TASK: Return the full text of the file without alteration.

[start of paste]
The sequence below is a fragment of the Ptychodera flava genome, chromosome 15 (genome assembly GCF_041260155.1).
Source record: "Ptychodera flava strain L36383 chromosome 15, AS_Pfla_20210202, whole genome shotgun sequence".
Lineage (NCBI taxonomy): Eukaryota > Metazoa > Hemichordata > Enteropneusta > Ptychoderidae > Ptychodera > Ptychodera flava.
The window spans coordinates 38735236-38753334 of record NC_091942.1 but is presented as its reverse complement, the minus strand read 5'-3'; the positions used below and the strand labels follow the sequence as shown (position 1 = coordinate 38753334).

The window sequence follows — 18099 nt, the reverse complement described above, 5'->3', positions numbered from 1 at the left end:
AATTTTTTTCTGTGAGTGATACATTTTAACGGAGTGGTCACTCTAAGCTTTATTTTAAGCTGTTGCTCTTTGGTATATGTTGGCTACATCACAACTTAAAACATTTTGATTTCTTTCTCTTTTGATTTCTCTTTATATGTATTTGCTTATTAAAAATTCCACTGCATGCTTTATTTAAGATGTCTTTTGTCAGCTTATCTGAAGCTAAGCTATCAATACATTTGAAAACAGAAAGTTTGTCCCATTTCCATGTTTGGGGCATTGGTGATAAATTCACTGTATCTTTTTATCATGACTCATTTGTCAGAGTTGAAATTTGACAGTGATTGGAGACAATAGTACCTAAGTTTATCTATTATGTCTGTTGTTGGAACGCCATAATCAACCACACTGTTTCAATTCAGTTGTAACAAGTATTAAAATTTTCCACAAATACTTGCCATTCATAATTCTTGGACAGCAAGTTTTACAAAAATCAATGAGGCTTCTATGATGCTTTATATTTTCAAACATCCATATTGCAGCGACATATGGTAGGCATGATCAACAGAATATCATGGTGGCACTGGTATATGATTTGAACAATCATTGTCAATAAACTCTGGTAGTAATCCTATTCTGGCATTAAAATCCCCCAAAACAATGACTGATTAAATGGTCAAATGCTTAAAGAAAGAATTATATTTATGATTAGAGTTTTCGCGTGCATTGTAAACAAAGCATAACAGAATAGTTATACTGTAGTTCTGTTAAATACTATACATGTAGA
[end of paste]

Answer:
The sequence below is a fragment of the Ptychodera flava genome, chromosome 15 (genome assembly GCF_041260155.1).
Source record: "Ptychodera flava strain L36383 chromosome 15, AS_Pfla_20210202, whole genome shotgun sequence".
Lineage (NCBI taxonomy): Eukaryota > Metazoa > Hemichordata > Enteropneusta > Ptychoderidae > Ptychodera > Ptychodera flava.
The window spans coordinates 38735236-38753334 of record NC_091942.1 but is presented as its reverse complement, the minus strand read 5'-3'; the positions used below and the strand labels follow the sequence as shown (position 1 = coordinate 38753334).

The window sequence follows — 18099 nt, the reverse complement described above, 5'->3', positions numbered from 1 at the left end:
AATTTTTTTCTGTGAGTGATACATTTTAACGGAGTGGTCACTCTAAGCTTTATTTTAAGCTGTTGCTCTTTGGTATATGTTGGCTACATCACAACTTAAAACATTTTGATTTCTTTCTCTTTTGATTTCTCTTTATATGTATTTGCTTATTAAAAATTCCACTGCATGCTTTATTTAAGATGTCTTTTGTCAGCTTATCTGAAGCTAAGCTATCAATACATTTGAAAACAGAAAGTTTGTCCCATTTCCATGTTTGGGGCATTGGTGATAAATTCACTGTATCTTTTTATCATGACTCATTTGTCAGAGTTGAAATTTGACAGTGATTGGAGACAATAGTACCTAAGTTTATCTATTATGTCTGTTGTTGGAACGCCATAATCAACCACACTGTTTCAATTCAGTTGTAACAAGTATTAAAATTTTCCACAAATACTTGCCATTCATAATTCTTGGACAGCAAGTTTTACAAAAATCAATGAGGCTTCTATGATGCTTTATATTTTCAAACATCCATATTGCAGCGACATATGGTAGGCATGATCAACAGAATATCATGGTGGCACTGGTATATGATTTGAACAATCATTGTCAATAAACTCTGGTAGTAATCCTATTCTGGCATTAAAATCCCCCAAAACAATGACTGATTAAATGGTCAAATGCTTAAAGAAAGAATTATATTTATGATTAGAGTTTTCGCGTGCATTGTAAACAAAGCATAACAGAATAGTTATACTGTAGTTCTGTTAAATACTATACATGTAGA